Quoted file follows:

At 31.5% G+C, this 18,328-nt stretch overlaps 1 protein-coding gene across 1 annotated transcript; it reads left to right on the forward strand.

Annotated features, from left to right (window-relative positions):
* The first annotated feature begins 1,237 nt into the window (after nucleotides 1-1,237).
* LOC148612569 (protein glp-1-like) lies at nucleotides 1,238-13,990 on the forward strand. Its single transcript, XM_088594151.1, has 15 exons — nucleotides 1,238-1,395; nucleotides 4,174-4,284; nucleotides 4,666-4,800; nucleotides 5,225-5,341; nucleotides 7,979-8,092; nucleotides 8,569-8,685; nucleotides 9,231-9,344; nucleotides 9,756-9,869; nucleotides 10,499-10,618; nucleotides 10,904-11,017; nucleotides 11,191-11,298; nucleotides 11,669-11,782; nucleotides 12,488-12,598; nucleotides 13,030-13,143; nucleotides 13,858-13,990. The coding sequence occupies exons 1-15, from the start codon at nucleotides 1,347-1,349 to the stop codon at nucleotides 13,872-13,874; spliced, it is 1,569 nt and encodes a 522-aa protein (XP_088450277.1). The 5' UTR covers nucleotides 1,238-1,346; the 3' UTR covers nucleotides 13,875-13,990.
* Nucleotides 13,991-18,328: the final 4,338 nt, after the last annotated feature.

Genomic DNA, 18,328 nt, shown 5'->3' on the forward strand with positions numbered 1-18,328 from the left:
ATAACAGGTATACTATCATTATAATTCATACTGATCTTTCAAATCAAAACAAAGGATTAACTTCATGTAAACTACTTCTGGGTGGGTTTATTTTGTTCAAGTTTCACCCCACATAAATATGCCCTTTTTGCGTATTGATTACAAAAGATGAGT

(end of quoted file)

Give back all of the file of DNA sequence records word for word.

At 31.5% G+C, this 18,328-nt stretch overlaps 1 protein-coding gene across 1 annotated transcript; it reads left to right on the forward strand.

Annotated features, from left to right (window-relative positions):
* The first annotated feature begins 1,237 nt into the window (after nucleotides 1-1,237).
* LOC148612569 (protein glp-1-like) lies at nucleotides 1,238-13,990 on the forward strand. Its single transcript, XM_088594151.1, has 15 exons — nucleotides 1,238-1,395; nucleotides 4,174-4,284; nucleotides 4,666-4,800; nucleotides 5,225-5,341; nucleotides 7,979-8,092; nucleotides 8,569-8,685; nucleotides 9,231-9,344; nucleotides 9,756-9,869; nucleotides 10,499-10,618; nucleotides 10,904-11,017; nucleotides 11,191-11,298; nucleotides 11,669-11,782; nucleotides 12,488-12,598; nucleotides 13,030-13,143; nucleotides 13,858-13,990. The coding sequence occupies exons 1-15, from the start codon at nucleotides 1,347-1,349 to the stop codon at nucleotides 13,872-13,874; spliced, it is 1,569 nt and encodes a 522-aa protein (XP_088450277.1). The 5' UTR covers nucleotides 1,238-1,346; the 3' UTR covers nucleotides 13,875-13,990.
* Nucleotides 13,991-18,328: the final 4,338 nt, after the last annotated feature.

Genomic DNA, 18,328 nt, shown 5'->3' on the forward strand with positions numbered 1-18,328 from the left:
ATAACAGGTATACTATCATTATAATTCATACTGATCTTTCAAATCAAAACAAAGGATTAACTTCATGTAAACTACTTCTGGGTGGGTTTATTTTGTTCAAGTTTCACCCCACATAAATATGCCCTTTTTGCGTATTGATTACAAAAGATGAGT